Additionally, all subcontractors (when preforming work for the general contractor) will either have their own insurance or they will be operating under the general contractor’s license and insurance coverage. Either way, you as the customer will enjoy a substantial level of protection simply by virtue of using a licensed and bonded contractor. Their insurance protects you from having to bear the financial consequences of a job gone wrong, or a workplace injury.

What Can Go Wrong With Unlicensed Contractors?

Many things can go wrong on a construction job, from injuries to shoddy workmanship to destruction of power, sewer or water lines. Ultimately, all issues are the responsibility of the general contractor. The general contractor and their insurance carriers are the primary payers in the event something goes awry on the job. This also means that if you are personally operating as the general contractor, you must be aware of the potential risks and litigation that could arise.

What’s more, your standard homeowners insurance or landlord liability insurance will not cover you for these events. Most of these policies exempt damage caused by the knowing use of illegal or unlicensed contractors.

Consequences for Landlords

Landlords should be very wary of property management companies that make use of unlicensed or uninsured contractors. When they do, they are potentially putting you at risk, too.

If your property manager brings in an unlicensed or uninsured contractor, and something goes wrong, courts have generally held the property owner liable along with the property manager.

The Danger of Hiring Friends as Contractors

Hiring friends as contractors doesn’t make the liability and risk issues go away. Everyone can enter an arrangement with the best of intentions, but when your buddy falls off the ladder and files a claim with his insurance company, the company may well pay the claim and then go after you in subrogation proceedings (the area of law in which insurance companies fight to get reimbursed after paying their customers’ claims).

In one California case, Mendoza v. Brodeur, a homeowner asked his neighbor to do some work for him on his home. But the neighbor got hurt on the job. The homeowner thought he was hiring an independent contractor who had his own insurance. The court rejected that reasoning, and found instead that the homeowner was the neighbor’s employer and therefore should have had workers compensation coverage in place to cover the possibility of injury on the job. Since workers compensation wasn’t there, the homeowner has to cover the costs personally.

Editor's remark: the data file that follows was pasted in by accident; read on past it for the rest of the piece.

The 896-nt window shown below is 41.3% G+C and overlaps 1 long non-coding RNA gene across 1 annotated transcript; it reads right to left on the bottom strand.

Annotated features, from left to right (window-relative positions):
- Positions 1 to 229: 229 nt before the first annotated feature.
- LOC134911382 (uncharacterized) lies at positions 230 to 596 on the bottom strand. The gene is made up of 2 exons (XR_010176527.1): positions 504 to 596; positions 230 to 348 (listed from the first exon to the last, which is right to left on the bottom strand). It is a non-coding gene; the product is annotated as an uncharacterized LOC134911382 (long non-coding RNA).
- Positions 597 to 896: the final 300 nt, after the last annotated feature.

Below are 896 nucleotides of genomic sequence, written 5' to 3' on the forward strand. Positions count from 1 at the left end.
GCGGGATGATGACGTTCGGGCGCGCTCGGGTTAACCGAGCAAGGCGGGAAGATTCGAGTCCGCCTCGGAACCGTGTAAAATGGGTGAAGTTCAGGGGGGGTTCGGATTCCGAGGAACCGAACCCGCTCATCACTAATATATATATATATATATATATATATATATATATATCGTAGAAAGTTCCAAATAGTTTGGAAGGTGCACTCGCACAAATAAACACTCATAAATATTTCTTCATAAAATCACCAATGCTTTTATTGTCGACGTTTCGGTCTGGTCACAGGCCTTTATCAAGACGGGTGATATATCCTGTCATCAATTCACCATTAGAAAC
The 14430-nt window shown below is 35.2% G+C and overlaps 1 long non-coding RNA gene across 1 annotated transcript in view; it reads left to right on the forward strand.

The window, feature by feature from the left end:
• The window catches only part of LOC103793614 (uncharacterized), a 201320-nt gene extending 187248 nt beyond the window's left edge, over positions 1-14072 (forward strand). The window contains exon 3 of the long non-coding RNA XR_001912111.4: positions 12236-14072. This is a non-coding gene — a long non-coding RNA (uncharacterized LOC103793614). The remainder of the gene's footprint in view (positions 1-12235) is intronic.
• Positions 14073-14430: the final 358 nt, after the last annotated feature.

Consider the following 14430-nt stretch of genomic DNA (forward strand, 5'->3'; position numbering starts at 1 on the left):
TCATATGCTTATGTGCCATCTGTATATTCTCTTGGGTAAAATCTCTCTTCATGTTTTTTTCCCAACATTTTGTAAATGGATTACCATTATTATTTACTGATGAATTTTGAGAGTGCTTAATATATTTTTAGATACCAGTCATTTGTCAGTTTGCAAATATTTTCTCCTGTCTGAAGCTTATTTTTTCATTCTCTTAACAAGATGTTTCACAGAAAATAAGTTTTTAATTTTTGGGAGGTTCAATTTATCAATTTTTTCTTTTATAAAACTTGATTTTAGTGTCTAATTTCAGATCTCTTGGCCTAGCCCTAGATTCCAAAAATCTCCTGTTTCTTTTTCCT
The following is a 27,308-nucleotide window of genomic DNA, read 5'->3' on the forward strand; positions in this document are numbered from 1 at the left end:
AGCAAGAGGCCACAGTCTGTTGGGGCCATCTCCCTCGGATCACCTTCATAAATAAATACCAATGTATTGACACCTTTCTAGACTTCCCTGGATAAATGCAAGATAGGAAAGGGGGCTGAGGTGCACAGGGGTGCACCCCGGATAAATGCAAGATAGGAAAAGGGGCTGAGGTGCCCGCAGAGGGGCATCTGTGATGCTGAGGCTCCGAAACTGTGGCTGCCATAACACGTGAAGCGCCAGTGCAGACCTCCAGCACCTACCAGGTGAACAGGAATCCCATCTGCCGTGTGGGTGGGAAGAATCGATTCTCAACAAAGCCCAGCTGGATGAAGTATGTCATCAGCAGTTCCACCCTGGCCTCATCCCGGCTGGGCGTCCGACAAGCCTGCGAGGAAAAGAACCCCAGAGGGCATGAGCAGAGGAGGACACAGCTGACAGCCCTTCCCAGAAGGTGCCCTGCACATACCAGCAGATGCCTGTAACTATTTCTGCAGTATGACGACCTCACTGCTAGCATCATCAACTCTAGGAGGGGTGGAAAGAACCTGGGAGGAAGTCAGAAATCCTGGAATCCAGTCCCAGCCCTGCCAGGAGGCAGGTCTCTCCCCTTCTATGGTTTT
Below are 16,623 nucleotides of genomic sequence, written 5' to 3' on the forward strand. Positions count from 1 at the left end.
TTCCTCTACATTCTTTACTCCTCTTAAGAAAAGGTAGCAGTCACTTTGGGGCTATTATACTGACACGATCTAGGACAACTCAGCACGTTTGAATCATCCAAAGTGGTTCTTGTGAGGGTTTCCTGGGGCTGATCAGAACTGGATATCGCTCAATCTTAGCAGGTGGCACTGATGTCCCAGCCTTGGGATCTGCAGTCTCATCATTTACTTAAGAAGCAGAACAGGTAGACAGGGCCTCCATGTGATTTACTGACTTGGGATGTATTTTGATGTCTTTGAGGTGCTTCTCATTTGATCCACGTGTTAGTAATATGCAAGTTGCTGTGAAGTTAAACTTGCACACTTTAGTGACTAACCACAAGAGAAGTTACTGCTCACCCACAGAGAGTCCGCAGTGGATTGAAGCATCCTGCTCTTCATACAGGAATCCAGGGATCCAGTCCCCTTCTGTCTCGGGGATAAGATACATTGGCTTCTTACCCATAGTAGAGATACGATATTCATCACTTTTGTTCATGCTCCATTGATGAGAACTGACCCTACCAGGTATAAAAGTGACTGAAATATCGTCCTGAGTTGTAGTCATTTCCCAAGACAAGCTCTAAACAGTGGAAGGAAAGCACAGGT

Summary: the Risks of Hiring Unlicensed Contractors

Failing to hire an insured, licensed and street-legal contractor could potentially cost you everything you own. If the worst happens, you could be sued into bankruptcy. Additionally, most homeowners insurance policies specifically exclude damages arising from the work of unlicensed contractors, so they will not protect you. Therefore, if you have a home project that presents any sort of risk, we highly recommend hiring a licensed general contractor to assist with the job.

Toy Drone Liability

If holiday estimates are correct, over 200,000 drones were given out as Christmas gifts this year.   This means that tens of thousands of relative novices will be at the controls of small, unmanned aerial vehicles in densely populated cities and suburbs.  And with the inevitable swooping over houses and cars, spooking pets, and dodging humans will invariably lead to cracked windows, damaged vehicles, and some bloody injuries.
Drone liability?  As crazy as it sounds to be discussing this, below we have included some tips and tricks to protect you and your family in case your toy drone causes damages to others.
If you have any questions on how your homeowners insurance will respond to a claim like this, please feel free to give our office a call.
Homeowners Insurance: 
The liability protection in homeowners or renters insurance policies will sometimes cover damage or injury from a drone crashing into a neighbor’s house, vehicle, or child. Yet this coverage isn’t universal.  Some policies specifically carry an aviation exclusion that encompasses recreational drones, which the Federal Aviation Administration currently classifies as small aircraft.
Some insurance companies will cover damage to someone else’s property.  Damage to your own property, though, is excluded on the policy.  Other insurance companies will cover the claim just like other covered claims.  (If you would like to find out how your policy will respond, please give our office a call.)
Specialty Insurance:
The Academy of Model Aeronautics offers drone-specific insurance as part of their annual $75 membership.  All of the group’s 185,000 enjoy $2.5 million in personal liability coverage and $25,000 medical coverage.  According to the AMA, most claims are small and include out-of-control drones flying into vehicles.
Some major drone retailers like Amazon have educational websites built by drone manufacturers to promote safe flying. (‘Know Before You Fly’ is popular of those sites.)
Regulators also are preparing for how to manage increased drone flying.  Owners of small drones must register the machines with the federal government so that authorities will be able to more easily investigate crashes and illegal flights. Only the smallest toy drones weighing less than 250 grams are exempt from the registry.

Social Host Liability

Now is the time of year for social gatherings, whether it’s a family holiday party or New Year’s Eve bash, if you are planning to serve alcohol at any type of party it is important to take steps to limit your liquor liability and make sure you have the proper insurance.

Social host liability, the legal term for the criminal and civil responsibility of a person who furnishes liquor to a guest, can have a serious impact on party throwers. Most of these laws also offer an injured person, such as the victim of a drunk driver, a method to sue the person who served the alcohol. There are circumstances under these laws where criminal charges may also apply.

While a social host is not liable for injuries sustained by a drunken guest (as they are also negligent), the host can be held liable for third parties, and may even be liable for passengers of the guest who have been injured in their car.